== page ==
Michael Clarke looks dejected after day five of the 5th Investec Ashes Test match between England and Australia at the Oval. Photo: Getty Images
Sacked Australia coach Mickey Arthur says Cricket Australia heavyweights James Sutherland, Pat Howard and even Michael Clarke are in danger of losing their jobs if England win a fourth consecutive Ashes series this summer.
It is four months since the South African mentor was led into a room in the Australian team’s hotel in Bristol by Howard, CA’s general manager of team performance, and told his services were no longer required.
At that point there only 16 days to go until the first leg of this year’s back-to-back Ashes series, ultimately won 3-0 by England. Arthur was made the fall guy for a disintegrating team culture that had reached its lowest ebb as Australia were thrashed 4-0 in India in February and March.
Now, the 45-year-old believes the futures of the men who axed him – CA chief executive Sutherland and Howard – as well as Test captain Clarke are on the line in the five-Test series starting in Brisbane on November 21.
“There are some serious players in Cricket Australia under a lot of pressure around this Test series,” Arthur told Fairfax Radio. “If they lose this Test series there is going to be a lot of questions asked. I think James Sutherland, I think Pat Howard, I think Michael Clarke . . . I think some serious heads could roll if Australia don’t win this Test series.”
Sutherland has been the great survivor of Australian cricket’s decline. The former Victorian bowler has been CEO since 2001 and has been credited with capitalising on Australia’s relationships abroad, filling cricket’s coffers with broadcasting revenue primarily from the subcontinent. A record domestic television deal, and the success of the Big Bash League are also big ticks in his corner.
However, Sutherland has also been fingered for allowing the development of cricketers in Australia to slide via complacency during the country’s glory days earlier this century. The latest criticism of the CA hierarchy has come from Ricky Ponting. The retired Australian captain admits in his newly released autobiography At the Close of Play that he was flabbergasted to be told by Sutherland during a conversation in 2011 that “no one ever spends money when they are going well”.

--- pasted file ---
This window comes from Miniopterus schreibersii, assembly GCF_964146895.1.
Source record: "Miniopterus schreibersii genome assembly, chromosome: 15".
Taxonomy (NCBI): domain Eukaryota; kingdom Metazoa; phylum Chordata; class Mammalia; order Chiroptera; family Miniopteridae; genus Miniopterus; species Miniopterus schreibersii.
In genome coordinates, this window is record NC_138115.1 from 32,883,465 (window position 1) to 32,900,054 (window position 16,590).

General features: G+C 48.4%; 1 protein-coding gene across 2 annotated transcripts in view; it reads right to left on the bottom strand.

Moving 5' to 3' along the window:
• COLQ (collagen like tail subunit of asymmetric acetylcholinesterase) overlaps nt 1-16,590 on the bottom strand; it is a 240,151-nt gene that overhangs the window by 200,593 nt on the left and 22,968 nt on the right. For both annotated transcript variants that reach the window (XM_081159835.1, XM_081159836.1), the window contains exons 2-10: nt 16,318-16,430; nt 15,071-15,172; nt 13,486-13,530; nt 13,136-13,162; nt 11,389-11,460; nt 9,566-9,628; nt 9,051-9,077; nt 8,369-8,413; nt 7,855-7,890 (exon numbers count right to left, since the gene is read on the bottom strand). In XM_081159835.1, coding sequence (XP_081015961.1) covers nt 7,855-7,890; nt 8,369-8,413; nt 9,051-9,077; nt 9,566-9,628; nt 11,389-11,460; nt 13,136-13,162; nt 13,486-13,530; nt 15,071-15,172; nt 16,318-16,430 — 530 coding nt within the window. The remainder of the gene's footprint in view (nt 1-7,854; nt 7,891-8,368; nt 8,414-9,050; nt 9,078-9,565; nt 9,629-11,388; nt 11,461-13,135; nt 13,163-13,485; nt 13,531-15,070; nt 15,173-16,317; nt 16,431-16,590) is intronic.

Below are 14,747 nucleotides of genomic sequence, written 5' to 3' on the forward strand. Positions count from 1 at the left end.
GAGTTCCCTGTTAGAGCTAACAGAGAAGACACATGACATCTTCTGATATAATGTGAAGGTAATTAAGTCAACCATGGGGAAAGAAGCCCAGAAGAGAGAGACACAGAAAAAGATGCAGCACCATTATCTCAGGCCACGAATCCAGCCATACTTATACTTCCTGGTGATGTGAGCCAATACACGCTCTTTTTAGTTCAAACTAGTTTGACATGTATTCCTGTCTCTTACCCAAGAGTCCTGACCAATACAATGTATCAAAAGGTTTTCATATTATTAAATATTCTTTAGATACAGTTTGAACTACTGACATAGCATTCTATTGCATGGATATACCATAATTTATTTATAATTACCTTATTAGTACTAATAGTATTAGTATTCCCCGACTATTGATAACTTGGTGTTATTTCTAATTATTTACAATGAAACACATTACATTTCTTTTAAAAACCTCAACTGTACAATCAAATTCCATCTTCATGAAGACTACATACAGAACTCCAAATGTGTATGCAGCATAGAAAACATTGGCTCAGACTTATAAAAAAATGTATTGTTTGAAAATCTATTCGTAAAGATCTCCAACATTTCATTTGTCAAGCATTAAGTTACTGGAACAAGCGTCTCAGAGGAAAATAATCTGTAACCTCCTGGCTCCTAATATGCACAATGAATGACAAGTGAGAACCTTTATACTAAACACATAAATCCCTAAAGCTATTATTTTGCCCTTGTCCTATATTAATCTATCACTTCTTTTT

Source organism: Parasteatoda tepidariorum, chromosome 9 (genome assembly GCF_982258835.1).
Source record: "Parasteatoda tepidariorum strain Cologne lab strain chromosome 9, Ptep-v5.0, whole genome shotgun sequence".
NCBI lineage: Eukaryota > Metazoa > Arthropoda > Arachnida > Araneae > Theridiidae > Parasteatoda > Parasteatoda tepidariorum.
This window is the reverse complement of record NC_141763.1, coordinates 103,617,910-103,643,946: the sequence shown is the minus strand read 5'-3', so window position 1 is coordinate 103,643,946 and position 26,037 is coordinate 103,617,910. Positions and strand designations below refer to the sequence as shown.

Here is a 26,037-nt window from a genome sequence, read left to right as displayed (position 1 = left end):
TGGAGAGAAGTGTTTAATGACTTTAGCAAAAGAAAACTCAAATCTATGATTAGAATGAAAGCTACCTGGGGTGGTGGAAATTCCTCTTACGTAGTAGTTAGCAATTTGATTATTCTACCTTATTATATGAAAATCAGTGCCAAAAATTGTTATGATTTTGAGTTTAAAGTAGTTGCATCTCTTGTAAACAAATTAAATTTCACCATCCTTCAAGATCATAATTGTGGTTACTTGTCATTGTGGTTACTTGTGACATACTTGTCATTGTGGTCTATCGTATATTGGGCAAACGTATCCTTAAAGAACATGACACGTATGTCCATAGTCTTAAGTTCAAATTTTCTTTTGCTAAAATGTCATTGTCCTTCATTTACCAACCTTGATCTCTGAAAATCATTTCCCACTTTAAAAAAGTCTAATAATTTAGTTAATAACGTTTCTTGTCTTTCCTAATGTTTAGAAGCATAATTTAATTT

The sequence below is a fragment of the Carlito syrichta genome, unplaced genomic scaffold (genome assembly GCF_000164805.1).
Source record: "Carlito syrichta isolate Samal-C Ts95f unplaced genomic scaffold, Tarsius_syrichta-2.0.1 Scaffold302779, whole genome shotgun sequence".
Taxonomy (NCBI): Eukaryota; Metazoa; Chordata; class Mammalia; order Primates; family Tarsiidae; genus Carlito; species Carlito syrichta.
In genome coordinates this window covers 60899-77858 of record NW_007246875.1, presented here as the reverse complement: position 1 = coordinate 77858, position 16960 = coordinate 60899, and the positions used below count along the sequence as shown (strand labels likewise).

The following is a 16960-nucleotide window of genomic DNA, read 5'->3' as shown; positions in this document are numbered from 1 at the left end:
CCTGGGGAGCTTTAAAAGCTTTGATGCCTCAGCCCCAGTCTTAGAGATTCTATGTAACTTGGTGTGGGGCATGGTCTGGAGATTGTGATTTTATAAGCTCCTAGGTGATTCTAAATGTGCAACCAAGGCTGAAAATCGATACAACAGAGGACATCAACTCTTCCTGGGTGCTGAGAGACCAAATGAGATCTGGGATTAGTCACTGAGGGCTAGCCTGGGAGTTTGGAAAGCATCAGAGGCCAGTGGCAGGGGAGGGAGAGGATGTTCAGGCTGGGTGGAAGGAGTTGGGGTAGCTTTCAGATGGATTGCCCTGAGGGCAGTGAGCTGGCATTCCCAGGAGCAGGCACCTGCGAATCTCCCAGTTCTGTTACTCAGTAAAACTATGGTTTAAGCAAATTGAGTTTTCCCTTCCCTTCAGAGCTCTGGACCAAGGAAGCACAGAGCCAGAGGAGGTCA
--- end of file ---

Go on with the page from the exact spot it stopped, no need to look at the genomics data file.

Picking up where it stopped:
Ponting has also expressed his displeasure at the way in which the Argus review into the performance of Australian cricket was conducted following the 3-1 defeat to England at home in 2010/11.
He said this week he had turned up to his meeting with the Argus panel with extensive notes, prepared to discuss the game’s key issues all day, but was only asked a few questions before his interview was over. “In Australia they find themselves in the situation they are now because they didn’t listen at the right times,” Ponting said in an interview with Fairfax Media. “Five or six years ago was when they needed to be ensuring we kept producing the type of players we had in the late 90s and early 2000s.”
On Sutherland’s performance Ponting added: “It’s a tough question to answer because business-wise it’s gone well so internally they are probably patting themselves on the back. Also five years ago he was trying to get things across the line with the board and I know there brakes put on some things by the board . . . I just think we’re so far behind a lot of other sports in Australia it’s not funny.”
A Sutherland appointee Howard was handed one of cricket’s most important jobs two years ago. While the Australian team is challenging for the world’s top ranking in one-day cricket, he has overseen a era in which the country has won only one of 10 Tests this year, and sits at seventh in the ICC ratings in the Twenty20 format.
Clarke has been Test captain since Ponting stood down in March 2011. While his leadership will be under scrutiny the fact he is the nation’s top batsman – and the absence of any ready-made replacement captain – lessens the likelihood of Clarke being flicked.